Oakland, the Next Big Thing in Tech?
Is Oakland an attractive spot for new technology? Yes, I'm talking about this Oakland. Well, to many it might seem like a bad idea, mostly due to the fact that the city reports one of the highest crime rates year-after-year, stigmatizing the city as one of the more unsafe cities in the state. But new evidence suggests that Oakland is in turnaround. And we've plotted out the four best reasons why.
The Talent Spillover -
Oakland's biggest and possibly best indicator as one of the top destinations for tech is simply due to its location. People with backgrounds in technology flock to San Francisco and Silicon Valley for the best in job opportunities, creating a deep applicant pool for Oakland to poach from. Meanwhile, the talent created by UC Berkeley gives Oakland a major leg up. Each year, thousands of new, well-qualified job seekers turn to local companies in Oakland for an opportunity.
Consequently, the city has drawn $242 million in US venture capital investment last year alone. That equates to a No. 11 ranking in the nation on the list of best cities for tech startups, which puts it right behind highly-touted Austin, Texas.
Oakland's average commercial real-estate and apartment rents are a far cry from those in San Francisco. According to the CBRE real-estate firm, the average commercial office space in San Francisco’s SoMa district costs $57 per square foot, which is $31 more than that of Oakland's Jack London Square. Concurrently, the average apartment rent in 2013 was $2,019 in Oakland compared to a lofty $4,518 in San Francisco.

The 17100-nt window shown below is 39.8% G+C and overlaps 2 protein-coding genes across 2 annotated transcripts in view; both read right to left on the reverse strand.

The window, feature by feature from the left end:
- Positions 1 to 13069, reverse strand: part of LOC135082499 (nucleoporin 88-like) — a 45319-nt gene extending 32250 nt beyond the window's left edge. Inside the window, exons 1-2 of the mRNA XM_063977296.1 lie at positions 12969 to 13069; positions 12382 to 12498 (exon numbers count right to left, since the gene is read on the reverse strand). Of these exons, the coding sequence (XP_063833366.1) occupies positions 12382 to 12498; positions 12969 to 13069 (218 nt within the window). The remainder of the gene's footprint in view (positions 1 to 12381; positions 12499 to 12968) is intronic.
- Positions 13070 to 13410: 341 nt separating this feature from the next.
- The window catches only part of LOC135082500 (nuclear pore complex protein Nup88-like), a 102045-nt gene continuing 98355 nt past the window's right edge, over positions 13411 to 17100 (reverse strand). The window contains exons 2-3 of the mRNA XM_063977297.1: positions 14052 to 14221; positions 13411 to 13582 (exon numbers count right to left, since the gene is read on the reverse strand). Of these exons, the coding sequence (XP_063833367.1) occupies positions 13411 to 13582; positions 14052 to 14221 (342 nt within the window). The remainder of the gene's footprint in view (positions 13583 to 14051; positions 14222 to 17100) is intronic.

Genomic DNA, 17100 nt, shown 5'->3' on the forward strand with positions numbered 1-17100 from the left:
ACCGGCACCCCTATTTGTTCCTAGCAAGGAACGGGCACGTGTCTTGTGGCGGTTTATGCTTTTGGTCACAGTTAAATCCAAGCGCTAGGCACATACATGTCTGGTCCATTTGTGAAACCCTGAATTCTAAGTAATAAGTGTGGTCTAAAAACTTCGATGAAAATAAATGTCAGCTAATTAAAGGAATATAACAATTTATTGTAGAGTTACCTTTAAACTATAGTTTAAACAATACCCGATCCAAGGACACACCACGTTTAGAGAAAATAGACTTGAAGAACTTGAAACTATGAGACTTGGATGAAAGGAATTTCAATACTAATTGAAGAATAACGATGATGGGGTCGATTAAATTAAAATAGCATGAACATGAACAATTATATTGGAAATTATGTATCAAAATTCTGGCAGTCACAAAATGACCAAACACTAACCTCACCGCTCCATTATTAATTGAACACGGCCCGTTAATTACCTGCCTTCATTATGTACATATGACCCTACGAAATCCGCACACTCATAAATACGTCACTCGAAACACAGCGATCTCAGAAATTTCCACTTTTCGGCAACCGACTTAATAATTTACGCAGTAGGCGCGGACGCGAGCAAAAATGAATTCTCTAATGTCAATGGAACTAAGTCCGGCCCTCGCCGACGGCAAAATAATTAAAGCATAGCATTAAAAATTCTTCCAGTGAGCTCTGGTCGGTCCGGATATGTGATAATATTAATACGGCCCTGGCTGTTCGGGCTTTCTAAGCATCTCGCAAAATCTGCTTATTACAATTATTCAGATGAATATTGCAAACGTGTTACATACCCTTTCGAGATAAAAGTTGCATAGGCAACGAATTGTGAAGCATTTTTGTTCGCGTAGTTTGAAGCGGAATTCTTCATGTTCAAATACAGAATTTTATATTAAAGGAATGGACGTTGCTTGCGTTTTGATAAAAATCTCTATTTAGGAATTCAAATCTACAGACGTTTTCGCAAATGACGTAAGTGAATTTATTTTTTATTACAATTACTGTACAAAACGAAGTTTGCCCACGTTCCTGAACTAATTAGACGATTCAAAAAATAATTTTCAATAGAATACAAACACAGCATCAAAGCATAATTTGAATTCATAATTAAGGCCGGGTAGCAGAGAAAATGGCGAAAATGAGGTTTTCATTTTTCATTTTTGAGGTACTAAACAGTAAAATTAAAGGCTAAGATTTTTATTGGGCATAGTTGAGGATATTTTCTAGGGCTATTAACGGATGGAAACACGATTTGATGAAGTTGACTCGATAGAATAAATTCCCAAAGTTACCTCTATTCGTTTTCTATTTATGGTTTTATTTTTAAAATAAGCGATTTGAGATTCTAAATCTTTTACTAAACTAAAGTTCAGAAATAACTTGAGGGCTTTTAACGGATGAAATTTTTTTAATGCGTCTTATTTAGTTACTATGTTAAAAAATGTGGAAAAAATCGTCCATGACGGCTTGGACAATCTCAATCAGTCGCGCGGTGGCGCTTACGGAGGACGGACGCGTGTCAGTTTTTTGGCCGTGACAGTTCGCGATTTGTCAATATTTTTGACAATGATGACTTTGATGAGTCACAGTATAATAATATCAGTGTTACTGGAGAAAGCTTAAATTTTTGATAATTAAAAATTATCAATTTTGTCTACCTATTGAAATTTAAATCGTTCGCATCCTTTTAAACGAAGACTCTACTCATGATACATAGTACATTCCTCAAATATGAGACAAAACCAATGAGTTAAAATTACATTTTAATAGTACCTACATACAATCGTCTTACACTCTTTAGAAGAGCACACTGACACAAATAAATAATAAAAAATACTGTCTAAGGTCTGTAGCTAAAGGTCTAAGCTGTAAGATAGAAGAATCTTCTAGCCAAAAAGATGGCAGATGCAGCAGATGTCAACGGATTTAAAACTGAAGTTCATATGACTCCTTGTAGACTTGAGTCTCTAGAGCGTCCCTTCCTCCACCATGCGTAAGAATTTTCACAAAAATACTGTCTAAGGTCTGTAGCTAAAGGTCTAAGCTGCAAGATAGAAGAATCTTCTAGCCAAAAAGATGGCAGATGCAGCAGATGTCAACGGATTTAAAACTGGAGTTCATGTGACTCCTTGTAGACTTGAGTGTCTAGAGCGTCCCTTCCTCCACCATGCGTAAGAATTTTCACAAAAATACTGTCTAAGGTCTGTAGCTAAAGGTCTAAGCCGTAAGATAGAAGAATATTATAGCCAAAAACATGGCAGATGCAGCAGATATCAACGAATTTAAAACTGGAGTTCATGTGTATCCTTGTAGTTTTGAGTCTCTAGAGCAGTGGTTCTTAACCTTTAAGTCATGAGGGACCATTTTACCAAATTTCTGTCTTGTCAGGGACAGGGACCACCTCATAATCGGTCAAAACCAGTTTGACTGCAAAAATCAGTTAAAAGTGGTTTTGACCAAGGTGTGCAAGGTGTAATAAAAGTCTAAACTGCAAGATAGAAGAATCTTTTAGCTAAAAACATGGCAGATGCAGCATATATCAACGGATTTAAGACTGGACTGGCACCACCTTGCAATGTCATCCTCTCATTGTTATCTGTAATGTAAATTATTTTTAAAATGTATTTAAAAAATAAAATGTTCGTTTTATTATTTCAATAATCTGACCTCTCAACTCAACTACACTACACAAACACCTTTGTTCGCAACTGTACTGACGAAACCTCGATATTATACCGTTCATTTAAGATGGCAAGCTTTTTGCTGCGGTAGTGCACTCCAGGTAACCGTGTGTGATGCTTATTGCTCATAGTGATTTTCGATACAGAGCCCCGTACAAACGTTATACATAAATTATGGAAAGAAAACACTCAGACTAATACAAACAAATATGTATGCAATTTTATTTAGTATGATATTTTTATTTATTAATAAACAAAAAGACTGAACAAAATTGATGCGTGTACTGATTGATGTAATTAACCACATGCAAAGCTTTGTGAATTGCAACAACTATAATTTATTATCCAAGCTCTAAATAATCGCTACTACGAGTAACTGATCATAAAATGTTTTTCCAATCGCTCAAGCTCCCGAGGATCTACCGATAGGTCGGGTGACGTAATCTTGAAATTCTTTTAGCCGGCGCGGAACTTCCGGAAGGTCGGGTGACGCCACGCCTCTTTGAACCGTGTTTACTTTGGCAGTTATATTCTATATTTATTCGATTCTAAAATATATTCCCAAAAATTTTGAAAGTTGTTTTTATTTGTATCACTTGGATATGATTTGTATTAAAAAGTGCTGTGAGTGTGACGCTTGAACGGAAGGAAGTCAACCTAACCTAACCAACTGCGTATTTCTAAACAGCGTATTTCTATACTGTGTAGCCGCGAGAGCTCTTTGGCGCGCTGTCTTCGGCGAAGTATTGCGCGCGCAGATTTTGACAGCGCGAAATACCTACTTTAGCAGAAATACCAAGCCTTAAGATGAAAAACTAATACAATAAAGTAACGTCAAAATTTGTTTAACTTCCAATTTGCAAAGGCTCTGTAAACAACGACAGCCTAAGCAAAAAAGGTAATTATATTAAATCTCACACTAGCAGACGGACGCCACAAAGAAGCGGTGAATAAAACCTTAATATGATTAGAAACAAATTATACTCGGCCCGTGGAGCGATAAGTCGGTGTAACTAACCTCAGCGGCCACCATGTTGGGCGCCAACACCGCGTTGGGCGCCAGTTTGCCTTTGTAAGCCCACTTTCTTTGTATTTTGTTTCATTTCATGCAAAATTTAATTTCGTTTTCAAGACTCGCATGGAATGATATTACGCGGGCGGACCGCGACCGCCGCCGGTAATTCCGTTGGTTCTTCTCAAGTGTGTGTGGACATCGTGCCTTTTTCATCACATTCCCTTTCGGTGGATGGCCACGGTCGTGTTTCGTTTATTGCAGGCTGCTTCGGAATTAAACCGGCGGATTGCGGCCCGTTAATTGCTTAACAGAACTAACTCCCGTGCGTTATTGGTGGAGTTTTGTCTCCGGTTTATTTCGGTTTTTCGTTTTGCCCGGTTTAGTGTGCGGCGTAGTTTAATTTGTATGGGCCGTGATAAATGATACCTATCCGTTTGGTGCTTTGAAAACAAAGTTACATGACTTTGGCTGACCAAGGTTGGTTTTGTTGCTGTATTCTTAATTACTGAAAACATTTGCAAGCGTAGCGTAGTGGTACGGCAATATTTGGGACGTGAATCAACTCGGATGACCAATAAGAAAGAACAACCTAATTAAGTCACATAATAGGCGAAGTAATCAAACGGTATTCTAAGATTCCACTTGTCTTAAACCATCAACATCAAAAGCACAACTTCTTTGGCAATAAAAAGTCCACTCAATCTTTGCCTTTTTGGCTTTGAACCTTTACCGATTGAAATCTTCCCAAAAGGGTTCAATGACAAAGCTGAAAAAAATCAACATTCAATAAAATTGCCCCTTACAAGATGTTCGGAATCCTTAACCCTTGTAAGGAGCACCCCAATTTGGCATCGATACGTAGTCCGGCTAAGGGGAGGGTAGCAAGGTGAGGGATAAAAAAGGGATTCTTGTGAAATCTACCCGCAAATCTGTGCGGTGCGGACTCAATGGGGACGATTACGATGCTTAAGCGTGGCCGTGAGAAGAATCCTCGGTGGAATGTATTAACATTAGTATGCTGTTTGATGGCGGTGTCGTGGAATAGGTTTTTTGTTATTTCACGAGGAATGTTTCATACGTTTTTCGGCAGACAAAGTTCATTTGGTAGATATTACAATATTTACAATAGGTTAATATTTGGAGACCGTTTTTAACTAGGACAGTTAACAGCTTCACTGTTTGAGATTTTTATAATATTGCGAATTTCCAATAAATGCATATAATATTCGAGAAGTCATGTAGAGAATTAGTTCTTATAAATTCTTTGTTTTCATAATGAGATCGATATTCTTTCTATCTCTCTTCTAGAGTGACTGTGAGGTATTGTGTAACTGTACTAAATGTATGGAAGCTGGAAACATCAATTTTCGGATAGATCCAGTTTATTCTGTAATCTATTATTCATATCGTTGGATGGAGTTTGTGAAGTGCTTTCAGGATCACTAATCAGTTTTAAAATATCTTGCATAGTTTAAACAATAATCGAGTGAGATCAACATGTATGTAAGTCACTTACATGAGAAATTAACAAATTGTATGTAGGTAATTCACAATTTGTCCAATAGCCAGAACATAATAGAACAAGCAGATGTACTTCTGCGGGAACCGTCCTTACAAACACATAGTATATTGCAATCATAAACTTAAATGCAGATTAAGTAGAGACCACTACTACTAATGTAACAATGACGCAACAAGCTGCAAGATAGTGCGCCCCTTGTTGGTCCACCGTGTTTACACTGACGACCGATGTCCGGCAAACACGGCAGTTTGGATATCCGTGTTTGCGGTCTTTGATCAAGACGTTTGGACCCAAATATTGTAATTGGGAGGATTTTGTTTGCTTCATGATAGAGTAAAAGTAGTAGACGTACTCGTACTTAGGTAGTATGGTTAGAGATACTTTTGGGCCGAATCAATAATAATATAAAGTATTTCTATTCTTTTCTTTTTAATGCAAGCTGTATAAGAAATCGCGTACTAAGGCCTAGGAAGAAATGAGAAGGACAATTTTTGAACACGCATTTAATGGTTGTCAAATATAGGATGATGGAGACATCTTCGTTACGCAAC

These high San Francisco rents have forced dozens of San Francisco-born companies out of the city and into Oakland offices. And for some, it's paid off. In 2009, Pandora ditched the high San Francisco rents in order to survive the country's economic downturn. Since then, the streaming music giant has flourished in the past four years, becoming one of the biggest publicly traded companies in Oakland.
Other big-name companies are taking note of Pandora's success. In fact, Evernote and Box have been the most recent companies linked to an Oakland move.
Room to Grow -
Unlike dense San Francisco, Oakland virtually has no physical limitiations for growth. In February, the San Francisco Business Times reported that the real-estate invest firm Divco West plans to buy a 27-foot office tower in Lake Merritt Plaza. A few months later, Pandora CEO Joe Kennedy announced that his company added 30,000 square feet to its downtown Oakland office. This job growth is a welcome sign for Oakland and a precursor for more new expansion.
Social Good Companies -
There's something inspiring about Oakland's tech scene. It may be small, but there's dozens of companies striving towards social good. Companies like GoldieBlox, which is inspiring the next generation of female engineers; and Mindblown, which is teaching teens and young adults about personal finance. These firms set the standard for business in Oakland. And fortunately, it has helped Oakland draw 32.5% future job growth over the next ten years, about 4% below the national average.
All these examples make one thing clear, Oakland is in turnaround—but how far along remains to be seen. The city's social problems -- crime, wealth inequality and lack of opportunity for young people -- still remind us that there are substantial hurdles to overcome.
But Oakland still provides a viable alternative for Bay Area companies. It's vast amount of reasonable real-estate options, local talent and limitless growth opportunities make the city worth a second look for tech companies who want to cut costs and create opportunities for young job seekers.
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